The James Webb Space Telescope has given us some of the sharpest images of the planets in our solar system, and the recent images released show incredible images of Neptune and its rings for the first time since 1989.
Not only were the rings captured, but so was the planet’s dust bands.
“It has been three decades since we last saw these faint, dusty rings, and this is the first time we’ve seen them in the infrared,” Heidi Hammel, Webb interdisciplinary scientist for solar system observations and vice president for science at the Association of Universities for Research in Astronomy, said in a statement.
The images, released by NASA Wednesday, were taken using the telescope’s near-infrared camera which has three infrared filters “that showcase details” of planets that can’t be seen by the human eye. Therefore, Neptune doesn’t appear blue in the photos.
However, the camera’s “stable and precise” image quality allowed the telescope to capture the rings surrounding the planet.
Neptune sits at the end of our solar system, as the ice giant is about 30 times farther from the sun than Earth, NASA says, and is the only planet not viewable to the naked eye. It takes about 165 years for the planet to orbit the sun, and its so far away from the sun that high noon on the planet is like dim twilight on Earth.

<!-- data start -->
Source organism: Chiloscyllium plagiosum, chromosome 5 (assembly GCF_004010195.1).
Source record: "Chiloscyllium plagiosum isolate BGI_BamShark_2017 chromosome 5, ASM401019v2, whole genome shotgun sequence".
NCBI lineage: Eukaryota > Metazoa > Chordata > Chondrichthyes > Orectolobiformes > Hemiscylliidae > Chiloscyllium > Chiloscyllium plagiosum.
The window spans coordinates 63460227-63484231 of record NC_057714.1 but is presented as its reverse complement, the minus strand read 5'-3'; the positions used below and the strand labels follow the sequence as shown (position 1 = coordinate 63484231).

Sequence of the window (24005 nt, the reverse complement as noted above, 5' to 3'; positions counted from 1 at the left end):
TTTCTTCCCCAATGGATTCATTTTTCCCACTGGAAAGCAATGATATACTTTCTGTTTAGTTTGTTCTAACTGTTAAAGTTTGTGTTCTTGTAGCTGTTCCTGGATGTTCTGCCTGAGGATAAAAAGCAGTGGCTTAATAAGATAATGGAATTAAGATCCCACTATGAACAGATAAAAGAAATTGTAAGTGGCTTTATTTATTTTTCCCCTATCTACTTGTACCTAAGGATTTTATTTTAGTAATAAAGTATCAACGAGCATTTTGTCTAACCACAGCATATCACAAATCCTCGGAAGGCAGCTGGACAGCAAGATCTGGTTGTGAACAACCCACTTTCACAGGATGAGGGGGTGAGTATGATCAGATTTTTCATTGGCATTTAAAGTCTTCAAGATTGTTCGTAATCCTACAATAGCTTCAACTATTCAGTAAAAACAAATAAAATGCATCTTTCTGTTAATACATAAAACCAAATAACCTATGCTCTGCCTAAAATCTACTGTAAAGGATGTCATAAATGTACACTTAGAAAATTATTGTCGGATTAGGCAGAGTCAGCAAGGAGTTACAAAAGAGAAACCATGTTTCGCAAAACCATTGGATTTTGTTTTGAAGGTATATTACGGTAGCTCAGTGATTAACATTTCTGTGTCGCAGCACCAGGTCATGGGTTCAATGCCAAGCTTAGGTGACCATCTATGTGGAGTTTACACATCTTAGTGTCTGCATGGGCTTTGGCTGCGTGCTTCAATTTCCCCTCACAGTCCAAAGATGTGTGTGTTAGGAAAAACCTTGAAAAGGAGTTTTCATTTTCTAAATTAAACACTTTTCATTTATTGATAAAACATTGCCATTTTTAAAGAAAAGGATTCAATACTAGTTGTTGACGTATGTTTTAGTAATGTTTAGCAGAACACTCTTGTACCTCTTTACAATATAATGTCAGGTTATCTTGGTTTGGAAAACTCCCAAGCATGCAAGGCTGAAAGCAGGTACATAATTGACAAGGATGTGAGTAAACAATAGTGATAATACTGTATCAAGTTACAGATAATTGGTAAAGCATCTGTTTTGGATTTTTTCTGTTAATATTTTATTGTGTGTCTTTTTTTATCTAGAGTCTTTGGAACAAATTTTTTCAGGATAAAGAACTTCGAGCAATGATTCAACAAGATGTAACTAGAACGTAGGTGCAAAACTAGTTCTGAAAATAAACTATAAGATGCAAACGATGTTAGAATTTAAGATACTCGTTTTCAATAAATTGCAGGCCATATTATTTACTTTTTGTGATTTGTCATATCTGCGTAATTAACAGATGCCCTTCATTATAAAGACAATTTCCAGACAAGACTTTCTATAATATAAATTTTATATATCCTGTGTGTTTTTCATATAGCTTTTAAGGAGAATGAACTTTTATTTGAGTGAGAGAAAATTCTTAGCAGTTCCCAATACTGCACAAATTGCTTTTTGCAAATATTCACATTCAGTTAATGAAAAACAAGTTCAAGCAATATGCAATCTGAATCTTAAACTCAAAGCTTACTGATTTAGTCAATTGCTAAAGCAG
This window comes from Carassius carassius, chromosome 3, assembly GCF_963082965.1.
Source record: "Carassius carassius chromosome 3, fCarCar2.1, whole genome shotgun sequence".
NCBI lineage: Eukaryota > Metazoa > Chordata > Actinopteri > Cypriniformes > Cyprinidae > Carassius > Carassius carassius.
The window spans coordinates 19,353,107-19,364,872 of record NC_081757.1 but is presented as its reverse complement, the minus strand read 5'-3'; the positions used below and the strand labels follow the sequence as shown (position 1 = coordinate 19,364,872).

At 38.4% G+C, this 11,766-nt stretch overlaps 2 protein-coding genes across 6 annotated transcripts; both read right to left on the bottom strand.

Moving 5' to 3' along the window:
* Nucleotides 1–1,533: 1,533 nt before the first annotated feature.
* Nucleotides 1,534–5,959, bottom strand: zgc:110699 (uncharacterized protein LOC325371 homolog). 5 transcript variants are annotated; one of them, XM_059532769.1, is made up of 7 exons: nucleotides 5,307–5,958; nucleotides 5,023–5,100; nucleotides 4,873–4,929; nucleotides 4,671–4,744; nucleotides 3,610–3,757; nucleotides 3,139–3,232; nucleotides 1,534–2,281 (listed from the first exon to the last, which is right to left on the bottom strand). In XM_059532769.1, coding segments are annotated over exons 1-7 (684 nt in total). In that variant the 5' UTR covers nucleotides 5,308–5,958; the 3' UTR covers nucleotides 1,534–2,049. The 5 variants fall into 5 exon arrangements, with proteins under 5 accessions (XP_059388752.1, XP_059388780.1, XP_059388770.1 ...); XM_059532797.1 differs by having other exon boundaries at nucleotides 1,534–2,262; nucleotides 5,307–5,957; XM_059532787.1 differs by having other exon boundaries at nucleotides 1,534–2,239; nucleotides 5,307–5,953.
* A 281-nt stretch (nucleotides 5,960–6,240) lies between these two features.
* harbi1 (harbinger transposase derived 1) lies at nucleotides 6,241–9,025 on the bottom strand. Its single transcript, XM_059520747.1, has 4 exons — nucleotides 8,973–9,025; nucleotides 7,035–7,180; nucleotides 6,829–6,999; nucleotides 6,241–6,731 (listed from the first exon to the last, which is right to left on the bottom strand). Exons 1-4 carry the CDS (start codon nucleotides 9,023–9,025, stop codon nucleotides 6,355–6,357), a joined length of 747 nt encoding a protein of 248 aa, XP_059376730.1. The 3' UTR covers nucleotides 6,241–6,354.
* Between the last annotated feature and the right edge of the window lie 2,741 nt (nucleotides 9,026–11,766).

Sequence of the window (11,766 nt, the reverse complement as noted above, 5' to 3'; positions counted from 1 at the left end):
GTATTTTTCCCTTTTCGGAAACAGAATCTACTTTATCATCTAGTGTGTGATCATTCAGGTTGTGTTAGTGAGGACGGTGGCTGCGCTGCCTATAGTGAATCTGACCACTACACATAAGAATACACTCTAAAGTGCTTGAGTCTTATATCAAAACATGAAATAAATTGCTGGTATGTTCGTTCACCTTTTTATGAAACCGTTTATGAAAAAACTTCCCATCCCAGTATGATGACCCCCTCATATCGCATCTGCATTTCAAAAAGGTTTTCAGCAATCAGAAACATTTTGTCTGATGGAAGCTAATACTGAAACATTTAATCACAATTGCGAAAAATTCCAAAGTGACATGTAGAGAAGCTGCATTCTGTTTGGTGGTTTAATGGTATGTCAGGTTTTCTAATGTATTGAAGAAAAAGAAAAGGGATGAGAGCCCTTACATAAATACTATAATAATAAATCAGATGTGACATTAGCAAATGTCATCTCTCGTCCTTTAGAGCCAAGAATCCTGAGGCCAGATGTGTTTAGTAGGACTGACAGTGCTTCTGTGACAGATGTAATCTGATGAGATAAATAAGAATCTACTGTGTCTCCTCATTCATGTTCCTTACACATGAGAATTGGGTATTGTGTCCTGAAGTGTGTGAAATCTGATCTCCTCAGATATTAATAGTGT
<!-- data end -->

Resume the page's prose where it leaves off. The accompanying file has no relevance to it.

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The telescope also captured some details surrounding the planet’s atmosphere. Neptune is mostly made up of hydrogen and helium, but high-latitude clouds of made up of methane can be seen in various regions. A thin bright line near the equator could be a “visual signature of global atmospheric circulation that powers Neptune’s winds and storms,” as the planet can whip up winds over 1,200 miles per hour.
Near the rings are six of the planet’s 14 moons – Galatea, Naiad, Thalassa, Despina, Proteus and Larissa. In a wide shot of the planet, there appears to be a bright star northwest of Neptune, but that’s actually its large moon, Triton, which is the only known moon that circles its planet in the opposite direction.
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